It’s Time For Versus To Step Up

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Even though the Iowa race was more entertaining to watch than most others this season, the only people that know that are the very few that watched. The overnight ratings for ABC’s telecast pulled a whopping 0.8; down 27% from the 1.1 rating for Iowa last year. Overall, the two races on ABC other than the Indy 500 (which also drew poorly) have averaged a 0.7 overnight, down a whopping 30% from the 1.0 from last year.

So what does all of this mean? I am not a media analyst so I won’t attempt to explain what each ratings point (or in this case – fraction of a point) represents. Suffice it to say, though – far fewer people are watching IndyCar races this year than last. Nor, will I pretend to know how to fix it quickly. If I knew that, I would be sitting in Terry Angstadt’s office at 16th & Georgetown.

But as a fan that watches this series from a couch instead of a grandstand most of the time, I can offer a few suggestions. Most have heard/read my previous rant about ABC/ESPN poor coverage of the series, so I’ll try to not belabor those points. If you so choose, you may read it here.

I don’t recall seeing any promos on ABC or ESPN leading up to the Iowa race, but to be fair – I wasn’t completely glued to ESPN for the past couple of weeks. I’m not an NBA fan, so I did not watch one second of the NBA Finals. I’ll assume that ABC ran promos then, but I don’t really know. I do watch baseball, and I don’t recall seeing ANY race promotions during baseball or SportsCenter for the past two weeks – although I did see ads promoting the NASCAR race at Sonoma that was to be shown on a competing network.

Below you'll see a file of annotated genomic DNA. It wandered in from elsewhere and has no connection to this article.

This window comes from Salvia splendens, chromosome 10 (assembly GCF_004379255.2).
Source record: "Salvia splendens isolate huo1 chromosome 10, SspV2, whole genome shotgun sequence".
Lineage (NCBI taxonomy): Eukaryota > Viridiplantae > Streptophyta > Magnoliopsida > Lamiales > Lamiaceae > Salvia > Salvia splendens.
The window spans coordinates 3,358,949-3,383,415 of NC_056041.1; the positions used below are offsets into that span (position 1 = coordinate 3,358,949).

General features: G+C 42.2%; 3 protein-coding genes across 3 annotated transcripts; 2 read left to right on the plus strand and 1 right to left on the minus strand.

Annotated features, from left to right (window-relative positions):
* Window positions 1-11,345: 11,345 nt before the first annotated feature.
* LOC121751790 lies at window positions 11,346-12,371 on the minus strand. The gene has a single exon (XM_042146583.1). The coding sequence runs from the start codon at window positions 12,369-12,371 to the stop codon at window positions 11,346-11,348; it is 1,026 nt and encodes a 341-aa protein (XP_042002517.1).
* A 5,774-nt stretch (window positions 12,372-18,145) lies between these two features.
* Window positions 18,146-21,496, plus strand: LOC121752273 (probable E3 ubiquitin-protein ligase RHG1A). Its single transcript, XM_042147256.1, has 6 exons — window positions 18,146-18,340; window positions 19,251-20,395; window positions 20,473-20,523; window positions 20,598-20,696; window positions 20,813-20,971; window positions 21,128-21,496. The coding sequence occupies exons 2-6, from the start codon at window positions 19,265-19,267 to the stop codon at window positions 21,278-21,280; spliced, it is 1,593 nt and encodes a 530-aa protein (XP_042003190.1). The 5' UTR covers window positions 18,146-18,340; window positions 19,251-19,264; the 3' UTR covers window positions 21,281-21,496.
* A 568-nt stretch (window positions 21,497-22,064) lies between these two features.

My suggestion is this – move everything except for the Indianapolis 500 over to Versus. The IRL is committed to Versus for another nine years, anyway. Versus is trying to leverage their IndyCar coverage to grow their own brand. Let both sides jump in with both feet beginning next year. Another step is for ABC to strike a deal so that Versus can actually produce the broadcast of the Indianapolis 500 with the Versus on-air talent and production crew, and have ABC simply carry the feed.

There was a certain disconnect at Indy this year. We had been spoiled with the excellent Versus coverage throughout the season. With all of their extensive qualifying coverage that Versus provided during the Month of May leading up to the race, it was a little unnerving seeing and hearing these “other people” telling us what we had been seeing through different eyes for the past two months. With ABC covering only five races this season, it reinforces the stepchild status that we IndyCar fans have been feeling from ABC/ESPN for some time now.

If it could be worked out where Bob Jenkins, Robbie Buhl and Jon Beekhuis could call the races with ABC logos and graphics – why not? ABC certainly gives the impression that they care little about the Indy 500 and even less about the series.